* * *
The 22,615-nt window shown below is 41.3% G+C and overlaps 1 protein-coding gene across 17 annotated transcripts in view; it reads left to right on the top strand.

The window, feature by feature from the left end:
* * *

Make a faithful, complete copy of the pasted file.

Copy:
The 22,615-nt window shown below is 41.3% G+C and overlaps 1 protein-coding gene across 17 annotated transcripts in view; it reads left to right on the top strand.

The window, feature by feature from the left end: